Discovering Donegal

And so, we are in Ireland.  Precisely, at the time I’m writing this we’re somewhere in the countryside between Donegal and Galway. Having bussed our way through the North from Dublin to Donegal on Wednesday afternoon, I’m taking a break from watching green fields dotted with cattle and sheep and the occasional pony in order to catch up on blogging and photo editing.  When I need time to collect my thoughts into some coherent expression, the rolling grey clouds above patchwork greens provides a calming focal point for my wild, excited mind.

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We stayed in Donegal two nights and one full day, arriving in the early evening of Wednesday and leaving late this Friday morning.  True to stereotype, it’s been rainy the whole time; on-and-off at the very best during the daytime and rather steadily once evening sets in.

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Abbey ruins provide a unique site for a cemetery, and this one actually also looks over the water.

Nonetheless, we’ve made quite a solid go of Ireland so far. I’ve even managed to find a little piece of Ireland for everyone back home on my souvenirs list, including a small token for my boyfriend’s parents so that I won’t arrive empty-handed when I finally get to meet them in October. As for my own self, a pop into a shop just off the main square (called The Diamond) called Wool’n’Things yielded two skeins of fine, locally grown-and-spun Donegal tweed in heather purple and forest green, and a pair of crimson wristlets of the same woollen tweed to wear over Pharmaprix HotPaws gloves back home in Montreal this winter.  I much preferred Wool’n’Things to the other larger souvenir shops on The Diamond proper, mostly because the old proprietor of Wool’n’Things indulged my curiosity to learn more about Donegal wool and brought me back into the storeroom to help me find end-of-batch skeins to buy and knit up myself once I’m home.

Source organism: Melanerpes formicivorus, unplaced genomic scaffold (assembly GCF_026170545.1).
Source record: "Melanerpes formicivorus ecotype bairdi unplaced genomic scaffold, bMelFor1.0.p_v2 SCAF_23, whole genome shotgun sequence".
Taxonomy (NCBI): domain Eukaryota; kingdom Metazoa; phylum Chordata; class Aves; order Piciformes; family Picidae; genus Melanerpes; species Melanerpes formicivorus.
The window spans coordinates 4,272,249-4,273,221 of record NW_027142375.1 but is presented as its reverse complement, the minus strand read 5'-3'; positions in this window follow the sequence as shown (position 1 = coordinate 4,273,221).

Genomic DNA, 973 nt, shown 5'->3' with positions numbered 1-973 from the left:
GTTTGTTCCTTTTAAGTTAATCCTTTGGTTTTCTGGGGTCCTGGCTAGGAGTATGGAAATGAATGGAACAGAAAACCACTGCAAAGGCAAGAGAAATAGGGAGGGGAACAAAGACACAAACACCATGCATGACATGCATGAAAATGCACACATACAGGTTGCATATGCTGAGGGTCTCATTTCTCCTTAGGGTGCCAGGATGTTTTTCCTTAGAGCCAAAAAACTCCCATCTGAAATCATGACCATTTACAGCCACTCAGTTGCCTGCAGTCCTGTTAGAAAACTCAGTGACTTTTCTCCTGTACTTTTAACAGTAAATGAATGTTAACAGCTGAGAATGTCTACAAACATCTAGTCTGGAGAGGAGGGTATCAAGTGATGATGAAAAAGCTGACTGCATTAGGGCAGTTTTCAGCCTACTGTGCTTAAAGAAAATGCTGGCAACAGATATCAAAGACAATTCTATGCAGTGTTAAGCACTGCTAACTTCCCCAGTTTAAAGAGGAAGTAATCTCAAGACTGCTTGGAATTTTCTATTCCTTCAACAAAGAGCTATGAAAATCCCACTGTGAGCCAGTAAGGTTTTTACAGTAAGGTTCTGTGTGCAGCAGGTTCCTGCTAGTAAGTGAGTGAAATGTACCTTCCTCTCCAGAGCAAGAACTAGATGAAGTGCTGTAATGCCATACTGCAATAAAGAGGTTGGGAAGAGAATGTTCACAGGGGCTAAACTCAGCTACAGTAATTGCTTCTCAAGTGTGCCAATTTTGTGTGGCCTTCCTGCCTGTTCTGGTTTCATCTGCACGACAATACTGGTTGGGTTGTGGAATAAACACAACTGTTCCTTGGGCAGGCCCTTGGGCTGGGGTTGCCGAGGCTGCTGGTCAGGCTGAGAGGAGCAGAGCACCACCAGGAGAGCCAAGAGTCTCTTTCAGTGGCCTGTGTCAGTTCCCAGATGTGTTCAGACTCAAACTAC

Staying in a proper Irish bed-and-breakfast is also something I highly recommend when you get it into your head to visit a small town over here and really want a “local” experience.  Forego the larger hotels in the town centres and find yourself a place like Haywood’s B&B that’ll serve you a full Irish breakfast and provide you with insider opinions on where to go and what to buy in town.  At Haywood’s in particular, an en-suite room provided us a lovely balance of privacy when we needed downtime when paired with chatting in the common dining room with other guests and the proprietors during the course of breakfast.

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Visit the Olde Castle Bar for hearty fare (like wild venison pie or the pub staple of fish-and-chips) and a pint of Donegal Brewing Co’s Red Hugh Pale Ale, or pop into Dom’s Pier One for live Irish music every night of the summer season, a bowl of seafood chowder caught off the coast just a few miles down, and a pint of more Donegal Brewing Co’s craft beer (the Atlantic Amber Ale comes highly recommended).

But most importantly, while you’re in Donegal make sure to take a stroll along the Blue Stack Way, and best be sure to take it at a leisurely pace.  Rugged wild Ireland is, after all, a place of mysteries and old ways; you never know when you might bump into them.

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